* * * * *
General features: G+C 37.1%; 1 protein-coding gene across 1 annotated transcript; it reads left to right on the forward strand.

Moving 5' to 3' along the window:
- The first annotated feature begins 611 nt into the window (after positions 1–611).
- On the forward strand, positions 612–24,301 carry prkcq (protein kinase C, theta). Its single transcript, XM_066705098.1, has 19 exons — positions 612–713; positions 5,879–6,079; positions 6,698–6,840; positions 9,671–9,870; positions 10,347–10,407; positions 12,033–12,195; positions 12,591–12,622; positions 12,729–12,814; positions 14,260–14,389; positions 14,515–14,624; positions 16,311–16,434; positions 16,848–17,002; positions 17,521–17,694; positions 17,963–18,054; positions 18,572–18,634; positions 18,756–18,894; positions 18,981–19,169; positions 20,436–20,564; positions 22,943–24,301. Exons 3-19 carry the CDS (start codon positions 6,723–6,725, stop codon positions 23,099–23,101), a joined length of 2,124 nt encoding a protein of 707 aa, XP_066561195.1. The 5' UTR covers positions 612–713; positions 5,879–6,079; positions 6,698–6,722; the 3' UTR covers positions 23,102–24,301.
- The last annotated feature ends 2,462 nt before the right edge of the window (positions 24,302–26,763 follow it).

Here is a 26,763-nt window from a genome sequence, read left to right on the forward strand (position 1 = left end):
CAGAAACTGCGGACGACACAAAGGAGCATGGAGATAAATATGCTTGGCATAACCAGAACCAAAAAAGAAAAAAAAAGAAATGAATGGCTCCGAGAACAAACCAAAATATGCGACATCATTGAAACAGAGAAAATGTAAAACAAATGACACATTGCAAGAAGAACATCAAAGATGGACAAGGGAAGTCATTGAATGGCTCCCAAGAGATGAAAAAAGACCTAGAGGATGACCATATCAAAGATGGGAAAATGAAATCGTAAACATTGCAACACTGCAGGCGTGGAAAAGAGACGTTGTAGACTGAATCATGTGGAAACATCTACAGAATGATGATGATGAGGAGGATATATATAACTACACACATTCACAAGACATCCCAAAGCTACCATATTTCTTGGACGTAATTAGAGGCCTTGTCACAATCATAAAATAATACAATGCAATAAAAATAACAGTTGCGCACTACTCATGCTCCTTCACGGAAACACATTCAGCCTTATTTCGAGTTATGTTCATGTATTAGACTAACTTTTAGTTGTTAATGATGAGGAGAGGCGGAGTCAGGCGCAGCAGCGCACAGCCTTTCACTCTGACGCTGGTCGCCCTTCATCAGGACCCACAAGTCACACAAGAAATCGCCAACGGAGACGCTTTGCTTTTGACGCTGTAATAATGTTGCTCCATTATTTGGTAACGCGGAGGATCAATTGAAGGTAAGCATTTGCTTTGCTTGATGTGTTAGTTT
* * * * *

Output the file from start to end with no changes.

General features: G+C 37.1%; 1 protein-coding gene across 1 annotated transcript; it reads left to right on the forward strand.

Moving 5' to 3' along the window:
- The first annotated feature begins 611 nt into the window (after positions 1–611).
- On the forward strand, positions 612–24,301 carry prkcq (protein kinase C, theta). Its single transcript, XM_066705098.1, has 19 exons — positions 612–713; positions 5,879–6,079; positions 6,698–6,840; positions 9,671–9,870; positions 10,347–10,407; positions 12,033–12,195; positions 12,591–12,622; positions 12,729–12,814; positions 14,260–14,389; positions 14,515–14,624; positions 16,311–16,434; positions 16,848–17,002; positions 17,521–17,694; positions 17,963–18,054; positions 18,572–18,634; positions 18,756–18,894; positions 18,981–19,169; positions 20,436–20,564; positions 22,943–24,301. Exons 3-19 carry the CDS (start codon positions 6,723–6,725, stop codon positions 23,099–23,101), a joined length of 2,124 nt encoding a protein of 707 aa, XP_066561195.1. The 5' UTR covers positions 612–713; positions 5,879–6,079; positions 6,698–6,722; the 3' UTR covers positions 23,102–24,301.
- The last annotated feature ends 2,462 nt before the right edge of the window (positions 24,302–26,763 follow it).

Here is a 26,763-nt window from a genome sequence, read left to right on the forward strand (position 1 = left end):
CAGAAACTGCGGACGACACAAAGGAGCATGGAGATAAATATGCTTGGCATAACCAGAACCAAAAAAGAAAAAAAAAGAAATGAATGGCTCCGAGAACAAACCAAAATATGCGACATCATTGAAACAGAGAAAATGTAAAACAAATGACACATTGCAAGAAGAACATCAAAGATGGACAAGGGAAGTCATTGAATGGCTCCCAAGAGATGAAAAAAGACCTAGAGGATGACCATATCAAAGATGGGAAAATGAAATCGTAAACATTGCAACACTGCAGGCGTGGAAAAGAGACGTTGTAGACTGAATCATGTGGAAACATCTACAGAATGATGATGATGAGGAGGATATATATAACTACACACATTCACAAGACATCCCAAAGCTACCATATTTCTTGGACGTAATTAGAGGCCTTGTCACAATCATAAAATAATACAATGCAATAAAAATAACAGTTGCGCACTACTCATGCTCCTTCACGGAAACACATTCAGCCTTATTTCGAGTTATGTTCATGTATTAGACTAACTTTTAGTTGTTAATGATGAGGAGAGGCGGAGTCAGGCGCAGCAGCGCACAGCCTTTCACTCTGACGCTGGTCGCCCTTCATCAGGACCCACAAGTCACACAAGAAATCGCCAACGGAGACGCTTTGCTTTTGACGCTGTAATAATGTTGCTCCATTATTTGGTAACGCGGAGGATCAATTGAAGGTAAGCATTTGCTTTGCTTGATGTGTTAGTTT